Tuesday, October 16, 2007

Accounting for a Car

I've been thinking some more about how to account for a car in net worth and spending following my discussion with commenters on this post. From an economic perspective we shouldn't really account for a car differently just because it was financed in a different way. Buying a car with cash means losing a say 5% return on the cash (i.e. risk free return) while buying using a loan means paying out 10% in interest say. The 5% and 10% are the opportunity costs of buying a car using cash or a loan. The loan is more expensive. But there is still a cost to using cash. If we treat the 10% interest as spending we should treat the lost 5% interest as spending too. So I propose accounting for a cash-bought car in the following way:

1. Put the current value of the car on the net worth balance sheet.

2. Calculate spending on the car (not including the actual cash expenditures on maintenance, insurance, taxes, and petrol etc.) as the interest on the outstanding value + the depreciation in the value that month.

This will have the effect of adding the lost interest to our measure of investment rate of return for the month. From the point of view of measuring investment performance it will be as if we still have that cash but spend the interest and some of the capital each month on transport.

For a car bought with a loan, in theory, you should only include interest on the loan and depreciation in your measure of spending each month. Principal repayments are saving, not spending (the same goes for buying a house on a mortgage).

A leased car is easiest - you can just count your lease payments as spending (ignoring the downpayment).

What do you think?


Anonymous said...

Well personally I wouldn't borrow to fund a depreciating asset like a car. Seems to me like interest and depreciation is adding insult to injury.

Having said that, I track my portfolio performance separately from my aggregate net worth. I track money moved in and out (mostly out these days) of my portfolio so that returns are more or less properly calculated. I used to do it on a daily basis but now I just do it once a month, close enough. Non-portfolio assets are to be minimized, at least on a net basis. I don't see the point in tracking non-portfolio net assets as a loan from portfolio assets. It is not exactly an arms length transaction, so it is just going to be a pro-forma number of no value in tracking investment performance.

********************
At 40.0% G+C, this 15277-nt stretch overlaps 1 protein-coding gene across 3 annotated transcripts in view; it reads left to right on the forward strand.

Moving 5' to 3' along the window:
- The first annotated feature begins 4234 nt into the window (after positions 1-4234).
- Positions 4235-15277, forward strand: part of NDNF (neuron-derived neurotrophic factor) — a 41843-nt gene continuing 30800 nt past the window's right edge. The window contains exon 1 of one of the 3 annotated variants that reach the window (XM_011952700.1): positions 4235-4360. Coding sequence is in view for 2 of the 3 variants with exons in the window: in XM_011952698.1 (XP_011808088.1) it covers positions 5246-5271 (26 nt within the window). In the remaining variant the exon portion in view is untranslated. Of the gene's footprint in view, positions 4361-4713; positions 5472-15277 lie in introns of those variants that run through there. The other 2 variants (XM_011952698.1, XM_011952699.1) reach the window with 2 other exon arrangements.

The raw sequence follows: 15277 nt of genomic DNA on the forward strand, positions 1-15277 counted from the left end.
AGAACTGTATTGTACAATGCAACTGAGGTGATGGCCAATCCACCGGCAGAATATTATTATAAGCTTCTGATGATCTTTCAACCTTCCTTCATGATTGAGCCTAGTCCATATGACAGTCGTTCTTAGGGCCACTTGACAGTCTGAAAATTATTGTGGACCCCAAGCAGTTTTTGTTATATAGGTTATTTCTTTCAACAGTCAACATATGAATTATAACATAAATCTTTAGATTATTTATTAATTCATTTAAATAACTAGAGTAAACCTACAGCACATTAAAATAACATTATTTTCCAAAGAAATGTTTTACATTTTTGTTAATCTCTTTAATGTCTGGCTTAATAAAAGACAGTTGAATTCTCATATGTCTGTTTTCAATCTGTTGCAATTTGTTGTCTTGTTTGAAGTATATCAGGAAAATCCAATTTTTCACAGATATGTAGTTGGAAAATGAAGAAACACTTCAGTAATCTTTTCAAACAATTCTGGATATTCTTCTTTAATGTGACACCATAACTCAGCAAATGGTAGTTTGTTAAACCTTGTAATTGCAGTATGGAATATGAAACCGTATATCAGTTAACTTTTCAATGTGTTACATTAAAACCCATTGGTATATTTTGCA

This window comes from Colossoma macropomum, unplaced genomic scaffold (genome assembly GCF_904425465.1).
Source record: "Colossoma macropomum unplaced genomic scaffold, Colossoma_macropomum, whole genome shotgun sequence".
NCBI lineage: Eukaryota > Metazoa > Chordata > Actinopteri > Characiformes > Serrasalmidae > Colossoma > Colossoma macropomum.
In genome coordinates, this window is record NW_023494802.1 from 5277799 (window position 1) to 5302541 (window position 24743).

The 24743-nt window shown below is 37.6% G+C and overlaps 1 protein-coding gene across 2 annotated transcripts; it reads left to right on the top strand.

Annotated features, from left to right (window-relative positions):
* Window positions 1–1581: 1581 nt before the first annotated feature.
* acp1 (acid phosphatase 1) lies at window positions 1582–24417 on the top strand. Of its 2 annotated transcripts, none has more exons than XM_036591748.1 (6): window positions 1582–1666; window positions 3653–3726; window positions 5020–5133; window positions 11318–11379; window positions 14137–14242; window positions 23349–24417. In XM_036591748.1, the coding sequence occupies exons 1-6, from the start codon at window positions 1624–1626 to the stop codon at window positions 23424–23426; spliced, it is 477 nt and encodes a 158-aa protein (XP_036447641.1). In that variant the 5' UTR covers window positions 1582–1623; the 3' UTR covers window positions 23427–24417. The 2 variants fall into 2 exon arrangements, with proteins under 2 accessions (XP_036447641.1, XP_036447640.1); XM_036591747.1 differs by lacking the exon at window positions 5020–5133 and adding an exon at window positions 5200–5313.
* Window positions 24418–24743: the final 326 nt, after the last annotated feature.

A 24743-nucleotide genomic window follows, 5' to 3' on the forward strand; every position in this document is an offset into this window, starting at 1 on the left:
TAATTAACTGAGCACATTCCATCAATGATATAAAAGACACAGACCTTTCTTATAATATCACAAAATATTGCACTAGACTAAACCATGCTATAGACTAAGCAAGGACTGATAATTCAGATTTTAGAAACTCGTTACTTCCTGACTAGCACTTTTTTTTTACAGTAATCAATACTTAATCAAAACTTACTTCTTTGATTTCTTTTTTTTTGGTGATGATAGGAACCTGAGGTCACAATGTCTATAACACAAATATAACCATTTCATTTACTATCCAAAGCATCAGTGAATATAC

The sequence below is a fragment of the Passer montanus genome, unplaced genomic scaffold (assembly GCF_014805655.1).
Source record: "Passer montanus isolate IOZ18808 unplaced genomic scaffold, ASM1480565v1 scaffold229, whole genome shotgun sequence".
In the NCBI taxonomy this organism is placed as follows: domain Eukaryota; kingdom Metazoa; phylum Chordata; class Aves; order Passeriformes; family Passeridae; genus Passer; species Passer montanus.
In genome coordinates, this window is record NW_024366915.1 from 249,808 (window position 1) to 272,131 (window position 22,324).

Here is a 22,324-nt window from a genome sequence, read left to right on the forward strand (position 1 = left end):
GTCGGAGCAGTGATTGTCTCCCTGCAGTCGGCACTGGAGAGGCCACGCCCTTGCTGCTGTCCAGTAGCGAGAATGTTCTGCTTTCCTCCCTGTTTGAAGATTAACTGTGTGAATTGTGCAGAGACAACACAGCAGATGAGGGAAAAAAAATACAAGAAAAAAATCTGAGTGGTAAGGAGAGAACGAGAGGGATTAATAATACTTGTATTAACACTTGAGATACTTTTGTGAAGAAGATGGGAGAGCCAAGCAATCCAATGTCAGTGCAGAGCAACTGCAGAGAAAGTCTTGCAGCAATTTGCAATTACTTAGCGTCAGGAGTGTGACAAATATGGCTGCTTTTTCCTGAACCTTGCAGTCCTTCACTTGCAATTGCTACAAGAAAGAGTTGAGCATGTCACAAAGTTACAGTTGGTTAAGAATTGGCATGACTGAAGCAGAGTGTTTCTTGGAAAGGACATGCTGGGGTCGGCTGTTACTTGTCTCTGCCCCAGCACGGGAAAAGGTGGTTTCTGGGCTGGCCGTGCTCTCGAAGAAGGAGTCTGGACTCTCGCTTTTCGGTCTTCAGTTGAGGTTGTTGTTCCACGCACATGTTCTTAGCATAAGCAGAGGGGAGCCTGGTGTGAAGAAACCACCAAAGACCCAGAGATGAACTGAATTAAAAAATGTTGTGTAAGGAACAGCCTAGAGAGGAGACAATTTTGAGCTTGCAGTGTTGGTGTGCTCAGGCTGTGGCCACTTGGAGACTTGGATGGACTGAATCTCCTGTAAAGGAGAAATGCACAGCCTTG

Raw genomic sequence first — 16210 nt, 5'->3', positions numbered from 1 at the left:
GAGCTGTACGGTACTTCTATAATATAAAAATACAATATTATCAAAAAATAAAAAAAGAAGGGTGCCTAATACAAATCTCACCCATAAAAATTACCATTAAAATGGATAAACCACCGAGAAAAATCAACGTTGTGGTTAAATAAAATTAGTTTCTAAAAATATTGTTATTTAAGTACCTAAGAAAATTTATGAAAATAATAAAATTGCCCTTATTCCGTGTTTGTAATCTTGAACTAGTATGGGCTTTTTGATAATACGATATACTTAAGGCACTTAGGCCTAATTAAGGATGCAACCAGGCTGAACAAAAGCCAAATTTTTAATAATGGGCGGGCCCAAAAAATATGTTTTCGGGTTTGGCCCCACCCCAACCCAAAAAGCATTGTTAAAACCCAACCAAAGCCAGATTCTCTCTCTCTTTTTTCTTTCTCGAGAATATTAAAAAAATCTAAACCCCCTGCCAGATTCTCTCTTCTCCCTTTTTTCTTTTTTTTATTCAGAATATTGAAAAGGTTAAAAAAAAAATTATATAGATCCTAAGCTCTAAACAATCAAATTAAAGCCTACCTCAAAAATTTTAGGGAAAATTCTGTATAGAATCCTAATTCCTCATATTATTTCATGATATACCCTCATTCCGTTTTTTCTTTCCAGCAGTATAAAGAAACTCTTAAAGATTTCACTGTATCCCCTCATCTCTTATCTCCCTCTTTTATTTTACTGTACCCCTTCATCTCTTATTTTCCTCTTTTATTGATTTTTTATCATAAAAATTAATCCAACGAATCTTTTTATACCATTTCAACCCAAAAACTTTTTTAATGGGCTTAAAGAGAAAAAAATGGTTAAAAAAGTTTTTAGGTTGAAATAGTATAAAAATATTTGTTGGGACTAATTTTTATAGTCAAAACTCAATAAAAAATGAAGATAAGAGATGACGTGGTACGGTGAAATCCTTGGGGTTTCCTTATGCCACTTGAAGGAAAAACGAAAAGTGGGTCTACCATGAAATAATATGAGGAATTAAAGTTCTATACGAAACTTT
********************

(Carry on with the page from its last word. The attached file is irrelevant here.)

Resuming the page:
If you want to beat yourself up about how much the car is costing, of course go ahead. But all you will do is make yourself feel bad.

In my opinion, you should change your goals to investment portfolio net asset goals, not net worth goals. At the end of the day, it is those assets which will be throwing off the income which you need to support your lifestyle. Everything else is consumption.

mOOm said...

Yes this makes sense. I'd feel worse though seeing net worth fall by that amount in one shot rather than spreading the cost out. And if we sold the car we'd then have to count it as income using the consumption all in one lump approach.

And economically speaking there's no reason to treat one method of finance different to the other. But for most people this is probably too complicated. Haven't decided what to do yet.

Adventures In Money Making said...

I just treat it as total loss of investment principle!

but getting to drive around in a great car is priceless!